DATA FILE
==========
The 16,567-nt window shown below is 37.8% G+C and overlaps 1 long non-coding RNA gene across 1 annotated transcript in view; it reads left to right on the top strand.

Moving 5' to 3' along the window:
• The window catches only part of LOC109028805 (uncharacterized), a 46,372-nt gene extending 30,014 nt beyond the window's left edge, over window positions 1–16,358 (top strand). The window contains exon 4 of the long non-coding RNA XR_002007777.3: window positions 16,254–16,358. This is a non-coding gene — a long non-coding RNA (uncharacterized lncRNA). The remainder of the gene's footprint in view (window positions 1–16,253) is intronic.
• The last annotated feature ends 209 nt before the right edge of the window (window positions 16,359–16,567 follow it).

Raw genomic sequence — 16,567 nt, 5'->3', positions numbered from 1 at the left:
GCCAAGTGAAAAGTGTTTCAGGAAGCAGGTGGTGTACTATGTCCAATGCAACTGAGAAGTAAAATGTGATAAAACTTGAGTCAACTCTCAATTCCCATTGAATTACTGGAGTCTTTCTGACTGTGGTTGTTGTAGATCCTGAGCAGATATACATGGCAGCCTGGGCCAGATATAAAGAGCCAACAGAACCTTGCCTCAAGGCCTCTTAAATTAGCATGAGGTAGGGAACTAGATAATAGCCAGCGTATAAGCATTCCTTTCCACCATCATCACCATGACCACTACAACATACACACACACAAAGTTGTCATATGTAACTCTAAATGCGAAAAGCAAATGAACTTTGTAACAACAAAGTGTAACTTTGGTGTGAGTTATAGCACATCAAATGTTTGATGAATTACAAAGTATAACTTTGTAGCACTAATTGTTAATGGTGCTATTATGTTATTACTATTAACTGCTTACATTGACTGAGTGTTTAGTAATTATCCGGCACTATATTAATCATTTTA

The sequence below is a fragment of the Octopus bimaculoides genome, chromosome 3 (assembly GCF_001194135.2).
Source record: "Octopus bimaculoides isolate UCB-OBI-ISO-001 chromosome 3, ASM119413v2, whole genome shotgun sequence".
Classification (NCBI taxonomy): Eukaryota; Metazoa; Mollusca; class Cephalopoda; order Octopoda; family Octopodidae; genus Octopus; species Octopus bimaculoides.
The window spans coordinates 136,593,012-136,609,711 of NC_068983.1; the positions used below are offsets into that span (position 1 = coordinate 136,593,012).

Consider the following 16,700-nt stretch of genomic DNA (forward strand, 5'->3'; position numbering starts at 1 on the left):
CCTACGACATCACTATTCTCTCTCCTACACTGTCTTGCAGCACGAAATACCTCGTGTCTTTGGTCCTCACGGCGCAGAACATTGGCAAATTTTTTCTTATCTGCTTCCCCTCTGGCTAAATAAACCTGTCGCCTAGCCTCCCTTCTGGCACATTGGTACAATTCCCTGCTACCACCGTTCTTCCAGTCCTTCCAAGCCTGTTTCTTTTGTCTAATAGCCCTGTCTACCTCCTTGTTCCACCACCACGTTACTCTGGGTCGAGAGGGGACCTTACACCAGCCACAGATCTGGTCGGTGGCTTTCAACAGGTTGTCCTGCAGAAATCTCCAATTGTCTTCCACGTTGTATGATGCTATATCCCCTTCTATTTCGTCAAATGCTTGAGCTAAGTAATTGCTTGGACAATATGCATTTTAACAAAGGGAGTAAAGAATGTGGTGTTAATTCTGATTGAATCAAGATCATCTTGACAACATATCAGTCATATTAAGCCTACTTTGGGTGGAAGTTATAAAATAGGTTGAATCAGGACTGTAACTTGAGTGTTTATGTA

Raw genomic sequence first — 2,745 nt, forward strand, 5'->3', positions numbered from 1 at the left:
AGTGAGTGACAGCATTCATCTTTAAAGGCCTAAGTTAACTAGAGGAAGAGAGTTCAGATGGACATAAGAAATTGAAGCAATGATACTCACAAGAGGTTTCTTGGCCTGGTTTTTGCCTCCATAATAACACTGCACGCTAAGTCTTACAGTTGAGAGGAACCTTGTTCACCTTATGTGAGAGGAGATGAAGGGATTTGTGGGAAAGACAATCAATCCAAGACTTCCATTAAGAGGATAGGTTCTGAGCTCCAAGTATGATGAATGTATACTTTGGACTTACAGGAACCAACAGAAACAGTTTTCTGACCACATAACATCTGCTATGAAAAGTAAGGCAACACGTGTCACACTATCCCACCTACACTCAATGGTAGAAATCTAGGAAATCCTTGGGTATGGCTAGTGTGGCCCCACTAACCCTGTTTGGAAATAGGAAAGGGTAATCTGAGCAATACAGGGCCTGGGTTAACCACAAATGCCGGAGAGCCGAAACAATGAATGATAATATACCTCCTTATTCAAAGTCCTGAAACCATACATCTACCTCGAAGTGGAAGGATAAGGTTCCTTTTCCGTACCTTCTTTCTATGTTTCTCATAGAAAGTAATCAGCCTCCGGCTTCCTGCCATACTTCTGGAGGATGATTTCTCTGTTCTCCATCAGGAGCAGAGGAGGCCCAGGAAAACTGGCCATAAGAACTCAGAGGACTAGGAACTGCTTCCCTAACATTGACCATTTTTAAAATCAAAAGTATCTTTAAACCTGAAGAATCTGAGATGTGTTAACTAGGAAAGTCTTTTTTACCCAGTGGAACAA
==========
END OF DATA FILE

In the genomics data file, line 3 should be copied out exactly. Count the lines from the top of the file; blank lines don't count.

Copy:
• The window catches only part of LOC109028805 (uncharacterized), a 46,372-nt gene extending 30,014 nt beyond the window's left edge, over window positions 1–16,358 (top strand). The window contains exon 4 of the long non-coding RNA XR_002007777.3: window positions 16,254–16,358. This is a non-coding gene — a long non-coding RNA (uncharacterized lncRNA). The remainder of the gene's footprint in view (window positions 1–16,253) is intronic.